Damp-reek from choked gutter won't straighten your curls,
So come 'twill be really good fun!


Punch, December 16, 1882. Punch has long been calling attention to the disgraceful condition of Covent Garden Market, but hitherto without the slightest success. Duke of Bedford appears to totally ignore the fact that property has its duties, as well as its privileges; and it seems probable that even the simplest remedies and improvements on his estate will be neglected, until public attention is drawn to the foul market and its adjacent slums, by the outbreak of some epidemic.

There was another parody of "Come into the Garden, Maud," in Punch, May 23, 1868.


(A wicked parody on Tennyson's "Old and New Year.") I STOOD by a river in the wet,

Where trout and grayling often met,
And waters were rushing and rolling ;
And I said: "O Fish, a dainty dish,

Is there aught that is worth the trolling?"
Fishes enough there are rising,
Nibbles so often cajoling,
Matter enough for surmising,

But aught that is worth the trolling?
Waves at my feet were rolling,
Winds o'er the Rye were sailing,
But, alas! for all my trolling
For wily trout and grayling!


College Rhymes, 1868 (T. and G. Shrimpton), Oxford.

The following scientific jeu d'esprit is wafted to us all the way from San Francisco. Professor O. C. Marsh, of Yale College, is a champion of Darwinism. He has, however, few followers in America, where Agassiz, Dawson, and other men of science, hold more orthodox views.


(Addressed to Professor O. C. Marsh, by a Non-uniformitarian.)

BREAK, break, break

At thy cold, grey stones, O. C.!

And I would that my tongue could utter The thoughts that arise in me.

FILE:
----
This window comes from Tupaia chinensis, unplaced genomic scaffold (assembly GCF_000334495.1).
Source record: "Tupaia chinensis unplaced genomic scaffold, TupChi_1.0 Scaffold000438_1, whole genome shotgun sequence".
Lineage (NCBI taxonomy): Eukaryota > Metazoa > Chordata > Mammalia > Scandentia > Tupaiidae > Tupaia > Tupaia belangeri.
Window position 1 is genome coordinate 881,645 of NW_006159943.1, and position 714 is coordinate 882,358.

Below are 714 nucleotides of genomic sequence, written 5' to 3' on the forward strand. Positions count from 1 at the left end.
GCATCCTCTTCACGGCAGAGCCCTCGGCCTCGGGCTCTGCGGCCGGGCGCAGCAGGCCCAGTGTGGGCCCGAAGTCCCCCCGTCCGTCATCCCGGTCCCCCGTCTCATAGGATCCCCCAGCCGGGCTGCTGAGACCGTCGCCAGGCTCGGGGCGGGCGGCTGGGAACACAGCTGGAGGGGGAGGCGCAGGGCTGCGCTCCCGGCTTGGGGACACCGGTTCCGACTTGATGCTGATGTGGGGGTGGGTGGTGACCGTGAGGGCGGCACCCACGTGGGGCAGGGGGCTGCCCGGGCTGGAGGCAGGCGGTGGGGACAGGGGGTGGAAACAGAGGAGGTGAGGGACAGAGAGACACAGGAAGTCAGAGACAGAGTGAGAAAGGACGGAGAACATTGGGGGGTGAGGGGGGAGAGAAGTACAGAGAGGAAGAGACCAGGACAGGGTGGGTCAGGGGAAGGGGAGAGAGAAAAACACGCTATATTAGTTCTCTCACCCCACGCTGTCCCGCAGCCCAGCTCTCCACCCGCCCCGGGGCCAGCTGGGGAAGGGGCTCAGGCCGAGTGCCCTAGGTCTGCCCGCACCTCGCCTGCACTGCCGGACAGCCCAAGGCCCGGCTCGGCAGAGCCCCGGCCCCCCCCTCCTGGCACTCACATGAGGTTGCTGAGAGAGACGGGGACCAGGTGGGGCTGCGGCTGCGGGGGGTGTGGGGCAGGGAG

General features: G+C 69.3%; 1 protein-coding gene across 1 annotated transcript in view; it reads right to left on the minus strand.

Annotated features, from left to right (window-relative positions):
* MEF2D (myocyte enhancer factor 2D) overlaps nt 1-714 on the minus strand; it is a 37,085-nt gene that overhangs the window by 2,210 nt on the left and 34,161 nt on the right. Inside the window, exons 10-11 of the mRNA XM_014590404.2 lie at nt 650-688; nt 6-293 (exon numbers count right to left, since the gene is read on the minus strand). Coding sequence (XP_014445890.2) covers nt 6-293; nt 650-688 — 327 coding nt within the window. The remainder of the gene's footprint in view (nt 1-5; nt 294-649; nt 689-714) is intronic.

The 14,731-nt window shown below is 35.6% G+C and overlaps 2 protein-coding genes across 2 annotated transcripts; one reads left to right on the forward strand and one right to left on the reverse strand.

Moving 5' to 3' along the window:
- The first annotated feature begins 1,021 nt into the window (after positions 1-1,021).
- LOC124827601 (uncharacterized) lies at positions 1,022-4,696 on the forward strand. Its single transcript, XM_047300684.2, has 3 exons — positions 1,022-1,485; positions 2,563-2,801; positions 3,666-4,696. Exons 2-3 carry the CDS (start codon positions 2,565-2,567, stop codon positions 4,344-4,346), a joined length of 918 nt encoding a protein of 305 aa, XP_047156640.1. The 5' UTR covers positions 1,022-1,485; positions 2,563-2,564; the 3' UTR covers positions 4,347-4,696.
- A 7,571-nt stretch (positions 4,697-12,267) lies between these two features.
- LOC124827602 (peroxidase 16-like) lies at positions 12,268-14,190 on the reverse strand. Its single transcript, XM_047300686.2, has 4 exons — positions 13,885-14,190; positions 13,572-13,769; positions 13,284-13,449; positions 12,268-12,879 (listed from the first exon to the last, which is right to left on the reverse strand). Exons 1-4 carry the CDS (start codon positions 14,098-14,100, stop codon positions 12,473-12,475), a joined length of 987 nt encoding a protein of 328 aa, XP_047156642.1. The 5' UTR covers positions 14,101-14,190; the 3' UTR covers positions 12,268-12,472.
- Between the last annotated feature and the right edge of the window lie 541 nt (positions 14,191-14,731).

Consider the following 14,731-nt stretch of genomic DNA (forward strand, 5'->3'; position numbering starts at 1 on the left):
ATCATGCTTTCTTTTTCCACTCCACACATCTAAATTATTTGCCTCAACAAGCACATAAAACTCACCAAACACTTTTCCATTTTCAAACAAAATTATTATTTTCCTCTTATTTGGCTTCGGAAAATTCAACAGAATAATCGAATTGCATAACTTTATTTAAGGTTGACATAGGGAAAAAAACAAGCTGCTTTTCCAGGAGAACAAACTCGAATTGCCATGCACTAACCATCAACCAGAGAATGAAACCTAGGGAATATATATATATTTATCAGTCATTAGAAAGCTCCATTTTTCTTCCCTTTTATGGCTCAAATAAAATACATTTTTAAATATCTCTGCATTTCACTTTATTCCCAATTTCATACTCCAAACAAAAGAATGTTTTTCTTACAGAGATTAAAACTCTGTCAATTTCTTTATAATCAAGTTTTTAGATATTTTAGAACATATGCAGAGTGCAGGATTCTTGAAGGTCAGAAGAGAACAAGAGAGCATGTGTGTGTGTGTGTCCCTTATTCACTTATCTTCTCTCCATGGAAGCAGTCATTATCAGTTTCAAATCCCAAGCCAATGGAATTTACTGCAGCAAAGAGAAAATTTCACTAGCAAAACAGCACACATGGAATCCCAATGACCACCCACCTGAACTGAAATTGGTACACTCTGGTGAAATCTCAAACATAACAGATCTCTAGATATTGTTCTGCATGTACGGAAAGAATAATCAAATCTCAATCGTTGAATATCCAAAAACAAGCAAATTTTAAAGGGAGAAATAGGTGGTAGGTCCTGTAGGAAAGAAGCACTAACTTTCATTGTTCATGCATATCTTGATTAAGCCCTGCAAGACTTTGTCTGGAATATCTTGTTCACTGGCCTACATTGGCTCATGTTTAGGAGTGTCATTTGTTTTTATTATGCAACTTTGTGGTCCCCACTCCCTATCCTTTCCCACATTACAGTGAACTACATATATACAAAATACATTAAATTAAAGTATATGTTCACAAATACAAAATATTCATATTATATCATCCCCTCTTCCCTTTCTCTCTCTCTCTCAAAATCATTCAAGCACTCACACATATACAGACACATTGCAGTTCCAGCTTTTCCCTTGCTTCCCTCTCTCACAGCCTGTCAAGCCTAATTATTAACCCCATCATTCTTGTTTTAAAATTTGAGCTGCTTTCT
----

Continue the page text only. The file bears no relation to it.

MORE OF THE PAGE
O well for the five-toed horse!

That his bones are at rest in the clay :
O well for the ungulate brute!
That he roams o'er the prairie to-day.
Thy rocks bear the record of life,
Evolved from Time's earliest dawn.
But O for the view of a vanished form,
And the link that is missing and gone!
Break, break, break

At thy fossils, and stones, O. C. !
But the gentle charm of Uniform Law
Can never quite satisfy me.


(The Right Hon. Spencer Walpole, Home Secretary, shed tears when he heard that the Hyde Park Railings had been pulled down by the people to whom he had denied access to the Park).

TEARS, idle tears-a sweet sensation scene--
Tears at the thought of that Hyde Park affair
Rise in the eye, and trickle down the nose,
In looking on the haughty EDMOND Beales,
And thinking of the shrubs that are no more.
(Three verses omitted).

Punch, August 25, 1866.

In one of the early Christmas numbers of Fun there appeared a parody entitled "The Dream of Unfair Women." It concluded thus:

"A MAID, blue-stockinged, broke the silence drear,
And flashing forth a winning smile, said she :
"Tis long since I have seen a man, come here,
Play croquet now with me!'"

"She spooned, and cheated, and had ancles thick.
I let her win, the game was such a bore,
Her bright ball quivered at the coloured stick,
Touched-and-we played no more.'

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The trick of Tennyson's blank verse, as displayed in some of his early and lighter poems, was admirably imitated by Bayard Taylor in the "Diversions of the Echo Club," (now published by Messrs. Chatto and Windus). The parody is entitled "Eustace Green; or, the Medicine Bottle."

In the second volume of "Echoes from the Clubs" several instances are given of plagiarisms committed by Tennyson; whilst in "The Figaro" of October 27, 1875, whole passages from his tragedy of Queen Mary are shown to have been borrowed.